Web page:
There are more costly ones such as custom-wood, acrylic cases, aluminum cases, and more. If you ever decide to venture into the custom mechanical keyboard enthusiast community, there are many rabbit-holes regarding case materials to fall into. Typically, aluminum cases will be the most expensive.

Aluminum cases last longer, are sturdier, and don’t allow as much sound to echo inside of the case. It offers noise-dampening properties that plastic cases don’t offer. As for wood and acrylic, I’ve only seen people custom-cut or make these themselves. They can be expensive as well, but usually they’re only offered through group buys.  

The same goes for the keycaps. There are higher-quality, more expensive keycaps made of PBT plastic, which are more durable, don’t accumulate as much grime, and don’t have a shine to them.

For more information on cases, we have an in-depth guide to mechanical keyboard cases.


Switches can range from being 50 cents for each one up to $25 for each switch. Different factors can affect the price, such as supply and demand. Some switches are available everywhere such as Cherry MX switches, which are commonly used on the most popular mechanical keyboard brands such as Corsair.

There are MX-equivalents that are made in China that will cost approximately the same or cheaper. Cherry MX switches are usually $1 each. In a full-sized keyboard, this means $104 for the switches alone.

Then there are switches that are limited edition or rarities that go for much higher prices. Some mechanical keyboard enthusiasts even go as far as combining parts from different switches to get the exact feel that they want.

For more information mechanical keyboard switches, we’ve talked about Cherry MX switches, Razer switches, and have a list of MOST switches available.

RGB Lighting

RGB lighting or lighting in general is important for many people. The LED lights are not too expensive, but the labor involved is. You must make sure that each light is placed within the printed circuit board (PCB) and that each switch housing will let the lights shine through.

Some keyboard switches will have the LED lights on them. Other keyboards use clear housing and have the LEDs on the PCBs.

Usually, RGB lighting will cost $10-$20 more.

Features You Might Not Even Know About


Other features such as hot-swappability increases the price of the mechanical keyboard as well. With these keyboards, you can change out the switches easily using a switch puller instead of having to desolder the switch and solder a new one on. This means that if one switch breaks, you don’t have to trash the whole keyboard. Just replace a singular switch.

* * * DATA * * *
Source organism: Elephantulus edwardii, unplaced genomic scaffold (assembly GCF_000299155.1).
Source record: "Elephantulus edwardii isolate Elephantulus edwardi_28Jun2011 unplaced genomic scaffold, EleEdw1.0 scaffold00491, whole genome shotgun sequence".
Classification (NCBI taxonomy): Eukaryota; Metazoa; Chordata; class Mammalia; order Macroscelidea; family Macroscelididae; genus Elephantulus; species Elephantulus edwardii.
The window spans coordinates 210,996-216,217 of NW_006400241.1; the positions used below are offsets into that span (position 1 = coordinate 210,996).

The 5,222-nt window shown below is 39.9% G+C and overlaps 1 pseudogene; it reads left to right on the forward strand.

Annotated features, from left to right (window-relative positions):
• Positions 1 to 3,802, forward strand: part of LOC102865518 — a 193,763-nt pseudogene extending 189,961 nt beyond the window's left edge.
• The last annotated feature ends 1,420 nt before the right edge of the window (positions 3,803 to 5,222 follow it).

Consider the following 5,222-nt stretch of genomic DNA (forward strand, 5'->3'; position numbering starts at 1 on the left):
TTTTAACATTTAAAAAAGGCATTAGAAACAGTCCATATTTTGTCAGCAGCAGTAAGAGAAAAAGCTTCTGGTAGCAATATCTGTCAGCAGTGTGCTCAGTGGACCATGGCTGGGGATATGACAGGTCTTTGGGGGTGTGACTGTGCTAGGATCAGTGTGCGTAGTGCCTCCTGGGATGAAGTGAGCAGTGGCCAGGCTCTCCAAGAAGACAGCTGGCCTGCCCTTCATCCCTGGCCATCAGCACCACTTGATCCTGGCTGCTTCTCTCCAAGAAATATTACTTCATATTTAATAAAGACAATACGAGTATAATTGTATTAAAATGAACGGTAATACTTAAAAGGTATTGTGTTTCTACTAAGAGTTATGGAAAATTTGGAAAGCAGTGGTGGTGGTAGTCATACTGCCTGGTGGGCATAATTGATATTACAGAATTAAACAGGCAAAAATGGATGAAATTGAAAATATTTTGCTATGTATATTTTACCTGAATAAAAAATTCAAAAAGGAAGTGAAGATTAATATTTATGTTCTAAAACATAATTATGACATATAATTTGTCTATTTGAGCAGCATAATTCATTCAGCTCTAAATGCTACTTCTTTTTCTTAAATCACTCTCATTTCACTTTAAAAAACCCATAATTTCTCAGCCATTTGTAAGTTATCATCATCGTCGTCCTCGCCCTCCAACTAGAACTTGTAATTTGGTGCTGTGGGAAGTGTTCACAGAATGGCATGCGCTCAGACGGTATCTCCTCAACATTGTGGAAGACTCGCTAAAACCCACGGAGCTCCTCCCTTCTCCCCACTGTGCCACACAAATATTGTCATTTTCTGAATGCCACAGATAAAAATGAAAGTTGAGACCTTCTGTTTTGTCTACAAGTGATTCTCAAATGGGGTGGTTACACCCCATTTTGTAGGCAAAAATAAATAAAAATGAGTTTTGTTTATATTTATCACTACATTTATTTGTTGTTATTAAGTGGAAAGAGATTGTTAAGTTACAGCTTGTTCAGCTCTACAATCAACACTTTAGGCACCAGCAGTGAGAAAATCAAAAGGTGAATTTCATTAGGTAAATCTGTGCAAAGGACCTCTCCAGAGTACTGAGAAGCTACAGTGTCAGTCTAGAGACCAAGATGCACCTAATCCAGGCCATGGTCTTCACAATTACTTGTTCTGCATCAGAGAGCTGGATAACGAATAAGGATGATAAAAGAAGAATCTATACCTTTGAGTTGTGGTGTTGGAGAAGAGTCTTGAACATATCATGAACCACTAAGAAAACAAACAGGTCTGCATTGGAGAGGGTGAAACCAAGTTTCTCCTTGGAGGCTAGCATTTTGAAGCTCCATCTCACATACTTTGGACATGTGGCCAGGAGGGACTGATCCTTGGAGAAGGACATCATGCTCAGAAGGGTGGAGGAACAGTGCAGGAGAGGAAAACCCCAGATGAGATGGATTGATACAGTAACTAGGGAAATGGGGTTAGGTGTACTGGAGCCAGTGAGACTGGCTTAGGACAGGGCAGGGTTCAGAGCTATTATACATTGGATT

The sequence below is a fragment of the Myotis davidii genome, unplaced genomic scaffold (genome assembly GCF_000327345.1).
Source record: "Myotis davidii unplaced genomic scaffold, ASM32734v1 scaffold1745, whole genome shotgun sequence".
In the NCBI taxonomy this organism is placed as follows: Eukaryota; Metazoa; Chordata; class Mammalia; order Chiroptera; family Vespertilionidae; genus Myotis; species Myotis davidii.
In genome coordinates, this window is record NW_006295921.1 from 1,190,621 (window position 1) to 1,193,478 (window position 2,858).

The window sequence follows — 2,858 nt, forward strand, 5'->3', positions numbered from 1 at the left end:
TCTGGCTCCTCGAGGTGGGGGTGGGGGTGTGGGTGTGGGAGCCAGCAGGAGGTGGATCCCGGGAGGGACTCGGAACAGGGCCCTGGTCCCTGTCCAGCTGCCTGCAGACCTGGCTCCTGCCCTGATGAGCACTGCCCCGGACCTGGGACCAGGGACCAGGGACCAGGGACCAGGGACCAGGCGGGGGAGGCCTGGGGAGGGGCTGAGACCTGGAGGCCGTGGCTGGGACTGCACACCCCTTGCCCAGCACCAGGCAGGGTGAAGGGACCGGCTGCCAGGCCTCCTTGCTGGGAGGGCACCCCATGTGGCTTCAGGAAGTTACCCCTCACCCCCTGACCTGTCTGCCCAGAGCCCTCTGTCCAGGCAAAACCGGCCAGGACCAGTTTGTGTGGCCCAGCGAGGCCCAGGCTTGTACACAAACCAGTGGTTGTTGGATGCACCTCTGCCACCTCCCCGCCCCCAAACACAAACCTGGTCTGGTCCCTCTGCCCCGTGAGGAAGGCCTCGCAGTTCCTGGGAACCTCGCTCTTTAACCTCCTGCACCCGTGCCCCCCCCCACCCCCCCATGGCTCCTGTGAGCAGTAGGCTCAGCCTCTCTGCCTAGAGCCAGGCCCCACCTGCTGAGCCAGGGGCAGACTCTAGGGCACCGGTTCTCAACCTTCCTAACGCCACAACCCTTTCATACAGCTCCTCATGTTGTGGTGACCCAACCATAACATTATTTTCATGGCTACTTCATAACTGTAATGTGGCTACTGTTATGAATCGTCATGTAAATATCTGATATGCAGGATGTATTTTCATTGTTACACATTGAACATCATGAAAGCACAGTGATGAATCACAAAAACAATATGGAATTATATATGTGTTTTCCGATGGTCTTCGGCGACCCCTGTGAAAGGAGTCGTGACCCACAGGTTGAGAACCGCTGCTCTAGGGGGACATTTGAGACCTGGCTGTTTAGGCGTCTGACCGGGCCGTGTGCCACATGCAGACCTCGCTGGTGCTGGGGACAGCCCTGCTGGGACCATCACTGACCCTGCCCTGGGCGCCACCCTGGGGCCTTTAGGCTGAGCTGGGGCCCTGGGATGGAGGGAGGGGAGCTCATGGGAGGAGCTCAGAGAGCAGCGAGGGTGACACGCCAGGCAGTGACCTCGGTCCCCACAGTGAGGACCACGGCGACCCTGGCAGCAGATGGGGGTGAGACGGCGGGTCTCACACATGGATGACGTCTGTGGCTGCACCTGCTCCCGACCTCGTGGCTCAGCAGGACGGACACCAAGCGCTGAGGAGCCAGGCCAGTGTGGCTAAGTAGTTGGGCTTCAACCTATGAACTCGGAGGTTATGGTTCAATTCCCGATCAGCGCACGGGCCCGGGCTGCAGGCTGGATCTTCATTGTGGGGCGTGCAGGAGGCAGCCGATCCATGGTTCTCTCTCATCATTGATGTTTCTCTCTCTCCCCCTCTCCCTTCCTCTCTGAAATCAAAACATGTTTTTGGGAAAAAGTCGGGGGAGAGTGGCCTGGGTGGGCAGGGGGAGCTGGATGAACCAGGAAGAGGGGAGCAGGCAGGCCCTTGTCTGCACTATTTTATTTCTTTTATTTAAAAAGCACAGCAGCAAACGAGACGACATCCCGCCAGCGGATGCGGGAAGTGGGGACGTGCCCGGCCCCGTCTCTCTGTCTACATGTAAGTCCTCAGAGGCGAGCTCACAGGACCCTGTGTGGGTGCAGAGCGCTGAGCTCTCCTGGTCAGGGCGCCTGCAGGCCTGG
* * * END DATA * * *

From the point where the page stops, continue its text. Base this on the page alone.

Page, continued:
We’ve looked at many hot-swappable keyboards if you want to learn more.


Another feature is being wireless. Membrane keyboards and mechanical keyboards both can be wireless but adding in a receiver does increase the price.

We’ve also looked at many wireless keyboards if you want to learn more.

Custom Keycaps

Many of you may not be familiar with the enthusiast market, but there are custom keycaps called artisan keycaps available for sale.

They are made by artists and have different themes such as Star Wars, breakfast foods, Pokemon, pretty much anything you can think of.

You can also get expensive keycap sets that go for over $100 for a full set of keycaps. The market is amazing once you look further.

Custom USB-C Cables

Along with custom keycaps, we also have custom USB-C cables. These can be bought from custom makers with exact specifications such as what connector, what length, if you want an aviator cable or not, the colors, and more.

For where to get custom cables and how to order, we wrote an in-depth guide for this as well.


We’ve looked at the many differences between mechanical keyboards and membrane keyboards. We’ve also looked many factors that can make a mechanical keyboard expensive: customizability, hot-swappability, wireless features, switches, cases, materials, and more.

Here are some of the things that you may be interested in checking out if you’re interested in reading more about mechanical keyboards and reviews that we’ve done:

As always, happy typing! We hoped this helped you figure out if you want a mechanical keyboard or not.

We would love some advice on how to improve our writing and content. Please leave a comment down below  if you have additional questions that we can do research on and answer, anything that we can improve, and any comments you have.

Jake Harrington

Jake has been an avid mechanical keyboard user for the past six years. He has a background in Mechanical Engineering and wants to apply his expertise to break down how mechanical keyboards and other tech work to show the world all of the cool aspects of the hobby.